LowLightFotography

LowLightFotography

Royal Air Force Museum Hendon, London ~ 16thAugust 2014

Royal Air Force Museum Hendon, London ~ 16thAugust 2014

    I had two visits to Hendon with my A7s. I was shooting in RAW on the first trip and back on the computer I had great difficulty processing the RAW images to obtain the same straight out of the camera quality I got with the Extra Fine Jpeg I had used at the Science Museum. The basic RAW image has a lot more noise in it, as it's not pre-processed in the camera like a Jpeg, but whatever I tried using Adobe Photoshop Elements 12 and the Sony Image Data Converter 4 and Lightroom 3, I could not control the noise and maintain a decent image showing detail. Don't know if it was me, the camera, computer or the software so I went back a couple of weeks later with the camera set on Extra Fine Jpeg for another try.

    Tripods are allowed in the RAF Museum, you just need to collect a free pass from the desk at Milestones of Flight entrance, but I was hand holding again and using manual settings. Whereas I had used low shutter speeds in the Science Museum, at Hendon I kept the shutter speed in double figures and consequently higher ISO settings. Wherever possible, if I was taking a side view then I would open up the aperture for a low number like f4/f5 and if it was a three-quarter view then close down the aperture to f7.1/f9 so the subject matter was in focus from front to rear.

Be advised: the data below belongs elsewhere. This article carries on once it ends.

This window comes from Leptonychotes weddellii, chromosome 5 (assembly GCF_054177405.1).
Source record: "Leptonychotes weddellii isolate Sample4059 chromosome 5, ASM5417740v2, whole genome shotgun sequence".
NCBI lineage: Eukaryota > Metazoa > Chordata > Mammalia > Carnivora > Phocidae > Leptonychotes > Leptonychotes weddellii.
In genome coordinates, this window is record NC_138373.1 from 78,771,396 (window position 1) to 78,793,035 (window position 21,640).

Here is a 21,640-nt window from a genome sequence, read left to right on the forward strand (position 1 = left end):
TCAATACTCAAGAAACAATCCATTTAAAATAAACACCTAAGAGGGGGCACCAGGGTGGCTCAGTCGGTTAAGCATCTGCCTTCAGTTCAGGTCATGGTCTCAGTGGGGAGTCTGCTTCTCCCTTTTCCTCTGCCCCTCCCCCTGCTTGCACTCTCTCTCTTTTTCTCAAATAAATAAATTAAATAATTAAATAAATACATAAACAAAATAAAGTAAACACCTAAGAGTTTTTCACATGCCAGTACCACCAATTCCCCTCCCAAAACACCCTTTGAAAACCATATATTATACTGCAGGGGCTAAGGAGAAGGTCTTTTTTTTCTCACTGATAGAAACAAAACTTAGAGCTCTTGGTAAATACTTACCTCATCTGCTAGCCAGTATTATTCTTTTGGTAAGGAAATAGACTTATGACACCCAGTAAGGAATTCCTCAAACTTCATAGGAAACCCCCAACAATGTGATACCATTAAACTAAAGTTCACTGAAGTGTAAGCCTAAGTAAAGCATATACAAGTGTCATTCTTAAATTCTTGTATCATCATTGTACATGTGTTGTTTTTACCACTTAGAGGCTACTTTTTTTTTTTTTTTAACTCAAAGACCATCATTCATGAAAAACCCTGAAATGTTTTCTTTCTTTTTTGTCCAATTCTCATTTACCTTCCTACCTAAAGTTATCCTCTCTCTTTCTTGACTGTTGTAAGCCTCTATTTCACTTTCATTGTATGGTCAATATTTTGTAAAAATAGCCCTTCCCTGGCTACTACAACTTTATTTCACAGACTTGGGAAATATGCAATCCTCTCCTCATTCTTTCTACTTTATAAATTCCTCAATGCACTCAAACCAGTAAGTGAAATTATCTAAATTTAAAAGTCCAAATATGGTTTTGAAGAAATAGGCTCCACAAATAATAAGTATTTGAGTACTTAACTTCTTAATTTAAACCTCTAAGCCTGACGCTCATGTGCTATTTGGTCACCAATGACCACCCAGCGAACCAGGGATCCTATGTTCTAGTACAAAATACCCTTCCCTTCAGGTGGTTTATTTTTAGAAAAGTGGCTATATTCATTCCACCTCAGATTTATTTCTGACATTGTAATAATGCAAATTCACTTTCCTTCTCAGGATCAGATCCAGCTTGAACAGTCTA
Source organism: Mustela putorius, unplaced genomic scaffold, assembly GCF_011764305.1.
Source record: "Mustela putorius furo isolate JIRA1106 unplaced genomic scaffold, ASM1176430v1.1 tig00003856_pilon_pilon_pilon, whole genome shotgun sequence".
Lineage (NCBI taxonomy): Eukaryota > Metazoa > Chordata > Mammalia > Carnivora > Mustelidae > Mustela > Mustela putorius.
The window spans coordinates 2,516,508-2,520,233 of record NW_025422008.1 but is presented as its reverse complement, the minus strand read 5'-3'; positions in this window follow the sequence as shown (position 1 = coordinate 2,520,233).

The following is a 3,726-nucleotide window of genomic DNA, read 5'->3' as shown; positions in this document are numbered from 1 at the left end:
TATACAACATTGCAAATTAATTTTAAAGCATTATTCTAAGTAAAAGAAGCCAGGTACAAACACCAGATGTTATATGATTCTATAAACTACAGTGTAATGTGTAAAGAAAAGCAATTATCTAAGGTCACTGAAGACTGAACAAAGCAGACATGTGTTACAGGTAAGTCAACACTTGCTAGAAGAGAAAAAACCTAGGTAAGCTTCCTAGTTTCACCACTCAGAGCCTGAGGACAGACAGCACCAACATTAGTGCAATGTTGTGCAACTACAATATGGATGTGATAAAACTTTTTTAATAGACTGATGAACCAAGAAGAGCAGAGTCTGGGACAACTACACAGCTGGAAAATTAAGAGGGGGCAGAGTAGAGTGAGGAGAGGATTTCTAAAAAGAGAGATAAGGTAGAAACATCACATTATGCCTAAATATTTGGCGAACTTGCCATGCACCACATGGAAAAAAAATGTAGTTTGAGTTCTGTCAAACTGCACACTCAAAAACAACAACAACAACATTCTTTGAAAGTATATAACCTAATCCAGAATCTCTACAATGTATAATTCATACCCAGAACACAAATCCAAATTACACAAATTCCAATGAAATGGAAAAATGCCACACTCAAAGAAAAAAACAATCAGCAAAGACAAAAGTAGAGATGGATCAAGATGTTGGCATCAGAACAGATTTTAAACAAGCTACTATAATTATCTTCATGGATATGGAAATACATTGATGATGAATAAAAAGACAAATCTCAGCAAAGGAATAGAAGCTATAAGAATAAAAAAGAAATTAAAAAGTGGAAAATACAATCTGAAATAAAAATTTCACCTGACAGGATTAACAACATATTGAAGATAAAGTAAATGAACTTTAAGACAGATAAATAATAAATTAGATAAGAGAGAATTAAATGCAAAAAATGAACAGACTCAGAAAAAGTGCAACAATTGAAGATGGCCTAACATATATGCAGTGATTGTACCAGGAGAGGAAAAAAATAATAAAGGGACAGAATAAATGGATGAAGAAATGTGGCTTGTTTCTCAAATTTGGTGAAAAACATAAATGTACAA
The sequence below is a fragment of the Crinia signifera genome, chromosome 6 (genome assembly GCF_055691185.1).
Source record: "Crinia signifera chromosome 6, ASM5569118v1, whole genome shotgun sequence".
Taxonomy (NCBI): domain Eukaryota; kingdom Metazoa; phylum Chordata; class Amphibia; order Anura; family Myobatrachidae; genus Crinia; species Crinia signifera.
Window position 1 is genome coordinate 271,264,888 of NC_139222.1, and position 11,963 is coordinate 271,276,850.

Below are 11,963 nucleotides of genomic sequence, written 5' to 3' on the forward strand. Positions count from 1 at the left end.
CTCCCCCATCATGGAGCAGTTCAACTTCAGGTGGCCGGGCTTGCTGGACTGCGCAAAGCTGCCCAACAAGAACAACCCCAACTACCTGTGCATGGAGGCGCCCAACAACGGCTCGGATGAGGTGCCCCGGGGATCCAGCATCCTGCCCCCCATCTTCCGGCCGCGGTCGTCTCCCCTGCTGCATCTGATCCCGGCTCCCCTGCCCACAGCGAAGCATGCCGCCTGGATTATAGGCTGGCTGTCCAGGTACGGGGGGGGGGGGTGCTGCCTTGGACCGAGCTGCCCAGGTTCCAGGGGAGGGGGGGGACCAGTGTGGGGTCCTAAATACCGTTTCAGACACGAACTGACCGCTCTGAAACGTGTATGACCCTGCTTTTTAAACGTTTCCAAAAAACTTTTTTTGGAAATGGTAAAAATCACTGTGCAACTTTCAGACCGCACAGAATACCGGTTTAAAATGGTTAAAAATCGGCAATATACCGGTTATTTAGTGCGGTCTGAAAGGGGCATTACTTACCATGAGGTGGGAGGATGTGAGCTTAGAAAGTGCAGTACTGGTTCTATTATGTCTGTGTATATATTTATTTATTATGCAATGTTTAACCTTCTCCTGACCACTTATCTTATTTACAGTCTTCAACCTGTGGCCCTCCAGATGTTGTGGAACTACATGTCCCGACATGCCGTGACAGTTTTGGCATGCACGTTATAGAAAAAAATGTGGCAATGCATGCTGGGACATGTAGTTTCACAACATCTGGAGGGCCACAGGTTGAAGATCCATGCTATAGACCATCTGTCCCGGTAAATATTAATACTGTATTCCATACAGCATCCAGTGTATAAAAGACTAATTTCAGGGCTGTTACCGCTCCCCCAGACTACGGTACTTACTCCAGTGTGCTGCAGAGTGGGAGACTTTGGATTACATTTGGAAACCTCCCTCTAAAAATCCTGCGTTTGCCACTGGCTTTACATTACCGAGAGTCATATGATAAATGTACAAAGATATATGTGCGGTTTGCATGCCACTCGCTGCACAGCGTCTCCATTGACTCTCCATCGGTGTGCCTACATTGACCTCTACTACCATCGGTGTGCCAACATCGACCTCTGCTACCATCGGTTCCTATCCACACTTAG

Although there are three custom buttons on the camera, which I still haven't set, I have the control wheel on the front right top set to adjust the shutter speed and the rear wheel on the opposite side to adjust the aperture which I can control with my right thumb and index finger and see the result of those moves instantly in the Electronic View Finder. The quality of the EVF is excellent and at times you could be mistaken for thinking it's an Optical View Finder.  I would start by setting the aperture for best depth of field and then the shutter speed and using my thumb, turn the control wheel on the back of the camera to adjust the ISO. In the EVF I have the Histogram showing so I would turn the ISO wheel until I got a decent mid tone peak in the middle of the histogram and a decent drop off to each side for the highlights and shadows. Doesn't always work out like that depending on the lighting conditions as it can peak either in highlights and shadows and adjust for one and it blows out the other.

    Although it's a small camera and I have a slightly larger hand and with the added weight from the  24-70mm lens attached, I find the A7s comfortable to hold and operate and the grip on the right hand side for the battery compartment is large enough for my fingers to wrap around and hold securely.

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